Банкеръ Weekly

Briefs

FOREIGN INVESTORS ARE WARNING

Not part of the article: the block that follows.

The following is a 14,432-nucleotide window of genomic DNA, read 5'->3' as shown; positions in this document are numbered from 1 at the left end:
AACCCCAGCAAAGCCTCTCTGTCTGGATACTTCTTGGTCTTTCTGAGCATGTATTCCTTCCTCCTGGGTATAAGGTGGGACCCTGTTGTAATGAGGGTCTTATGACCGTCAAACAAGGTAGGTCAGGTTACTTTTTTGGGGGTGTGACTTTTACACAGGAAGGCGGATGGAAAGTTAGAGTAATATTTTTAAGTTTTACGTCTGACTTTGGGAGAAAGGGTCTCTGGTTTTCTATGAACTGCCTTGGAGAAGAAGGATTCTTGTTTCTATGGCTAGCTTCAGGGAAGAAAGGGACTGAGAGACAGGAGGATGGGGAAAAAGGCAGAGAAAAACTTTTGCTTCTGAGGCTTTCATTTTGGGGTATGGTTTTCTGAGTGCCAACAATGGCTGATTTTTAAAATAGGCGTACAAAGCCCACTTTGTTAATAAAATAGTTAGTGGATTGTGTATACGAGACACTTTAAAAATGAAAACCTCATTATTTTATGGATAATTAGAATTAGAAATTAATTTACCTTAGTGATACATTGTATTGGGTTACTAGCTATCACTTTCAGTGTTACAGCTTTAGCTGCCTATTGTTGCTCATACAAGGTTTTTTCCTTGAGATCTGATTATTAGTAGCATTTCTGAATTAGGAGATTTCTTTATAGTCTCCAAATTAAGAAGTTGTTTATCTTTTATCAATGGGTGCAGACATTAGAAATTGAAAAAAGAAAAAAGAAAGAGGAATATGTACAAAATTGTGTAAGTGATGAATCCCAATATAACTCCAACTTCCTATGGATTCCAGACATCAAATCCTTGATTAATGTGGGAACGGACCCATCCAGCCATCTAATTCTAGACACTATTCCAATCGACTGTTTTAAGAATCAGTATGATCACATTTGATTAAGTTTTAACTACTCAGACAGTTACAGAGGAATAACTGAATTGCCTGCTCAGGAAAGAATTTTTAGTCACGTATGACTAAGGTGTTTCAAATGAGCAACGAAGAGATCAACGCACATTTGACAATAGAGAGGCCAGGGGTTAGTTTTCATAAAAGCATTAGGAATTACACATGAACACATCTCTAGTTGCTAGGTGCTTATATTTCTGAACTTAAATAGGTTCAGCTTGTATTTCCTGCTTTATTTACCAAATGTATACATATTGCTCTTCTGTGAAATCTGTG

A year ago an old neighbour of mine enjoyed telling me about the rich Arabic friends of Bulgaria's former monarch, whose investments would change the country. Today, this is just one of the topics he doesn't want to discuss...Even before the new rulers completed one year in office, foreign investors gave one of the most eloquent evaluations of the Government's performance - and it was absolutely negative. After direct foreign investments went slowly down in the second half of last year, they remained quite modest - USD125MN, in the first four months of 2002, down from USD310MN in the same period of 2001. Private unsecured credits decreased drastically from January to April of the current year. On a net basis, the growth is just above USD1MN, while it was USD74MN for the same period of 2001.It's true that the general investment environment is not very favourable in the aftermath of the terrorist attacks against the USA on September 11, 2001. But it is also true that in the past five years we've seen all possible negative shocks from outside - there were crises in Asia, Russia, Turkey and Kosovo. That's why it does not sound convincing that foreign factors are the reason for the reserved behaviour of the foreign investors.Another bothering circumstance is the fact that Bulgaria failed to attract any strategic investor in the whole year that passed. There are no such figures in the course of the privatisation of two major companies such as the Bulgarian Telecomunications (BTC) and Bulgartabac, either. In the case of BTC, the list of applicants is dominated by financial institutions able to do lots of things for BTC but not able to guarantee the company's functional restructuring and stable long-term growth. The second case deserves special attention. The privatisation procedure for Bulgartabac attracted amateurs in the branch, companies that does not have sufficient authority, and financial investors. Today, there is the same favourite applicant that was unofficially commented one year ago - the quickly established consortium between an unknown company and a financial institution with investment profile. It is more curious, though, that the management of this consortium includes people close to some of Bulgaria's current rulers.The world experience has proven that financial investors appear most often when the price of the company is below the net value of its assets or when, for different reasons, the actual buyer does not want to appear in public. Both reasons do not sound calming, however. Just the opposite, there are enough reasons to conclude that in this case the two hypotheses are combined in an extremely suitable manner. If combined, they give an interesting conclusion - we don't know who the buyers are (in fact, some people do know them), still we know that they will buy as cheap as possible...Moreover, listen how serious it sounds: Deutsche Bank to acquire Bulgartabac... It sounds even funny...Obviously, the economic and investment framework created by the Government lacks confidence. The low direct foreign investments and the practically frozen foreign crediting to the real sector are a sufficient alarm about the confusion in the economic policy from the middle of last year and the grown political and economic risk in the country. The absence of strategic foreign investors is a factor that will delay even more the slow pace of the economic recovery of the country. At the same time, it is a negative sign for the general investment climate and the investment initiatives of the domestic business.

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